Fish can be dried naturally in the sun or artificially in an oven. The dried whole fish can be preserved in completely air-tight nylon bags. Before feeding to pigs they should be ground. Fish is difficult to grind alone because of its high fat level, so they should be ground with dried com or soybean. For example, fish can comprise 10% of 100 kg of mixed concentrate feed. Or, 10 kg of fish can be mixed with 44 kg of com seeds and 10 kg of roasted soybean seeds before grinding them together.


2.2.5 Roasted ground soybean

Soybean is also a protein- and fat-rich feed. It provides plant protein with high biological value. Together with fish meal, roasted ground soybean is a good protein supplement for pigs when they are fed with cassava meal and sweetpotato root.

After harvest, soybean can be dried naturally in the sun as with corn. When drying is completed soybeans should be preserved in a container to protect from insects. Before grinding to feed to pigs, soybeans should be well roasted to eliminate trypsin inhibitor and to improve flavour.


2.2.6 Chicken manure

Although chicken manure is a waste product of chicken production, it is a very cheap source of protein and minerals. After drying it can be an additive for making silage of sweetpotato vines and roots. Ensiling has the effect of eliminating pathogens potentially present in chicken manure.

Two sources of chicken manure are available; The first source is from industrial chicken production including broiler and laying chickens, fed on balanced commercial feeds (feeds from the joint-venture companies or self making). The second source is from Free-ranging chicken raising, manure can be collected only when the chickens are inside the pen during the night. Industrial chicken manure has highest N content than Free-ranging one with, and the quality of boiler chicken manure is higher than the one from laying hens.


The chicken manure used for animal feed could come from broiler's manure cage floor system caught on a nylon sheet since its protein content is high while fibre and ash contents are lower. On the other hand, it is not contaminated with soil. It can be collected every 5-7 days before drying in the sun on concrete floor or on a nylon sheet. Drying takes about 2 days in hot and sunny weather. After finishing drying it should be kept in air-tight nylon bags for longer use. Before using for silage production it is ground on 1 mm sieve.

2.3 Concentrate feed mixtures (basal feed)

Concentrate feed mixture is a compound from various feed ingredients: from starch, energy source (com meal, cassava meal), protein and fat sources (rice bran, cassava leaf meal, soybean, fish meal) and mineral sources (mineral premix or dicalcium phosphate) to supply the basic requirement of the pigs diet.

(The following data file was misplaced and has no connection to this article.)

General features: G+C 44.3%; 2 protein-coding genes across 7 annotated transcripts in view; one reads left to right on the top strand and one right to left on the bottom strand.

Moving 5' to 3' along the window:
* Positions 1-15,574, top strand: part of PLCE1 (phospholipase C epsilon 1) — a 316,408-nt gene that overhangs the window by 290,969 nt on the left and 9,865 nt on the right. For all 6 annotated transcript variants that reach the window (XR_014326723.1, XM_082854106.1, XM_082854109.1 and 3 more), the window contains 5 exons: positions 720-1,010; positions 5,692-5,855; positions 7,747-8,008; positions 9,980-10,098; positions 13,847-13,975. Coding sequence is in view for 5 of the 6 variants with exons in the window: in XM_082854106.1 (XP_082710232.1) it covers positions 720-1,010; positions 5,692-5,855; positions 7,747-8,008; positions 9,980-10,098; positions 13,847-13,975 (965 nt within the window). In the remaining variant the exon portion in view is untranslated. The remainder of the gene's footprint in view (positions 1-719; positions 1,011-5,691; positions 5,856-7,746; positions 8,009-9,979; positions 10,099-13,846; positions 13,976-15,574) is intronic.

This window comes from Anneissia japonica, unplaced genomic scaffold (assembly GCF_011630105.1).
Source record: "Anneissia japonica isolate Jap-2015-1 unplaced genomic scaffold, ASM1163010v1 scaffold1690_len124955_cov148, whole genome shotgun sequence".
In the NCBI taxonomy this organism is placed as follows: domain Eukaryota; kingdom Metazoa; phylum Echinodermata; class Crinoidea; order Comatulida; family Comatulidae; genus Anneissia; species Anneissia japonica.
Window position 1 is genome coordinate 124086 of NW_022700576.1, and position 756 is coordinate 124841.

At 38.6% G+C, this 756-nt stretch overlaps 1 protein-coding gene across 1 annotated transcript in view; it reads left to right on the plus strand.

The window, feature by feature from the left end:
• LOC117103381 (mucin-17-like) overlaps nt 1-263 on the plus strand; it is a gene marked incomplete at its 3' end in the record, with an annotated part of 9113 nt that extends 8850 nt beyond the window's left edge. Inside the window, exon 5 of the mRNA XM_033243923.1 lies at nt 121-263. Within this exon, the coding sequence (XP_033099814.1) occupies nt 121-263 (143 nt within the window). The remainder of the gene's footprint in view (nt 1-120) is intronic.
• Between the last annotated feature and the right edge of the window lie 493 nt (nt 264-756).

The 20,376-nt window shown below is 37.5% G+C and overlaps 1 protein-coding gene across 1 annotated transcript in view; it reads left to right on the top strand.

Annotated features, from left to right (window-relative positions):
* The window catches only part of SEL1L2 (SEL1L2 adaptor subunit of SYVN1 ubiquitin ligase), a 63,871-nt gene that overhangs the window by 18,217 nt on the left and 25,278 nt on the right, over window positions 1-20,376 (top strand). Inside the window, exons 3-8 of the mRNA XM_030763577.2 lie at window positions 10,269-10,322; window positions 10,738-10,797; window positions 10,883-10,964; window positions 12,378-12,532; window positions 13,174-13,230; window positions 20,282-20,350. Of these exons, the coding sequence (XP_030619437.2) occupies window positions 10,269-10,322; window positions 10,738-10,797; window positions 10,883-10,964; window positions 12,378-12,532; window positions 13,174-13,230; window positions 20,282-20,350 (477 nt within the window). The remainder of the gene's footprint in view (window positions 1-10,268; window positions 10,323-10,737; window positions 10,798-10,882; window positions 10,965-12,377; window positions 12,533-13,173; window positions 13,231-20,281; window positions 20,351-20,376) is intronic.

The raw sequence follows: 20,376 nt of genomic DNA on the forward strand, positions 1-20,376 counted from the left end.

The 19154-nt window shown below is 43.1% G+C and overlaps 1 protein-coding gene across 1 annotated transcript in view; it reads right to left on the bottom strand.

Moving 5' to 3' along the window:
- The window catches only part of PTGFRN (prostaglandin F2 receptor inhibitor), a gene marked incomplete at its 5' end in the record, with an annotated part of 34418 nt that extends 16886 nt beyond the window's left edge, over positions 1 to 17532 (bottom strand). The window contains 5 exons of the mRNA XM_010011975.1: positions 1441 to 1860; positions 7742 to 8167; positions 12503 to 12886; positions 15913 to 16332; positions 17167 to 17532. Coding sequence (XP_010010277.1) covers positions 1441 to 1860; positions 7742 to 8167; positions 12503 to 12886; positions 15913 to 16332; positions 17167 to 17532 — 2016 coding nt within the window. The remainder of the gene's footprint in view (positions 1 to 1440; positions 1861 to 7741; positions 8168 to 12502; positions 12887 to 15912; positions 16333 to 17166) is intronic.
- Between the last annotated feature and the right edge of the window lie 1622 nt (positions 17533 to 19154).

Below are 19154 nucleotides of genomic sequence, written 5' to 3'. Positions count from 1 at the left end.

After grinding on 1 mm sieve, the feed materials (com meal, cassava meal, cassava leaf meal, fish meal, soybean, rice bran) are mixed together according to the proportion shown in a later section. The ingredients can be mixed manually (by hand or by hoes) or by means of a mechanical mixer. If mixed manually it should be mixed and turned over 3-5 times until the mixture becomes well integrated.

 

2.4 Chemical composition and nutritive value of main feeds for pigs in Vietnam

Feed

DM

CP

TP

EE

CF

NFE

T.ash

Ca

P

ME

Rice bran 1

87.58

13.00

 

12.03

7.77

46.41

8.37

0.17

1.65

2553

Rice bran II

90.27

9.76

 

6.76

18.57

40.09

15.09

0.32

0.54

1803

Rice bran III

89.70

7.60

 

5.00

23.30

38.90

14.90

0.34

0.65

1308

Red corn

88.11

9.27

 

4.21

3.05

70.08

1.50

0.09

0.15

3265

White corn

86.71

8.88

 

4.20

2.32

70.00

1.31

0.14

0.30

3235

Yellow corn

87.30

8.90

 

4.40

2.70

69.90

1.40

0.22

0.30

3248

Dried cassava with hull

89.10

2.94

 

1.89

3.14

79.41

1.72

0.14

0.14

3145

Dried cassava without hull

87.41

2.87

 

1.68

2.95

77.73

2.18

0.23

0.15

3138

Cassava leaf meal

84.91

21.74

 

4.50

14.53

38.23

5.91

1.10

0.63

234S

SP root

18.64

0.81

 

0.19

0.87

16.02

0.75

0.07

0.03

957

SP vine

9.21

1.42

 

0.25

1.92

4.50

1.13

0.14

0.06

303

Ch.manureCP1

91.04

24.81

4.16

2.02

10.80

30.23

23.19

 

 

 

Ch.manureCP2

85.40

22.60

11.54

2.27

14.91

16.84

28.77

2.22

1.42

 

Ch.manure CG

89.72

17.26

9.39

 

19.71

 

18.83

3.13

2.33

 

Ch. manure KB

88.06

23.29

15.60

1.14

15.31

28.80

19.52

 

 

 

Ch.manure TH

89.10

13.80

7.85

1.12

18.26

26.43

29.49

 

 

 

Rice bran I: High content of crude protein (13%) and low content of crude fiber (7.8%)
Rice bran II: Medium content of crude protein (9.8%) and medium content of crude fiber (18.6%)
Ricebran III: Low content of crude protein (7.6%) and high content of crude fiber(23.3%)
DM. Dry Matter(%)
CP. Crude Protein (%)
TP. True Protein (%)
EE. Ether Extract(%)
CR. Crude Fibre(%)
NFE. Nitrogen Free Extract (%)
T.ash: Total ash (%)
Ca: Calcium (%)
P. Phosphorus (%)
ME. Metabolisable Energy (kcal/kg).
Ch.manure CP1: Meat purpose broiler chickens' manure from cage floor system caught on a nylon sheet, fed with CP group's feed.
Ch.manure CP2: Meat purpose broiler chickens' manure from cage floor system caught on ground, fed with CP group's feed.
Ch.manure CG: Meat purpose broiler chickens' manure from cage floor system caught on a nylon sheet, fed with Cargill's feed
Ch.manure KB: Kabir dual purpose (a Chinese breed) broiler chickens' litter caught from deep litter system with rice husk bedding material, sieved to eliminate rice husk.
Ch.manure TH: Tam Hoangdual purpose (a Chinese breed) broiler chickens' litter caught from deep litter system with rice husk bedding material, sieved to eliminate rice husk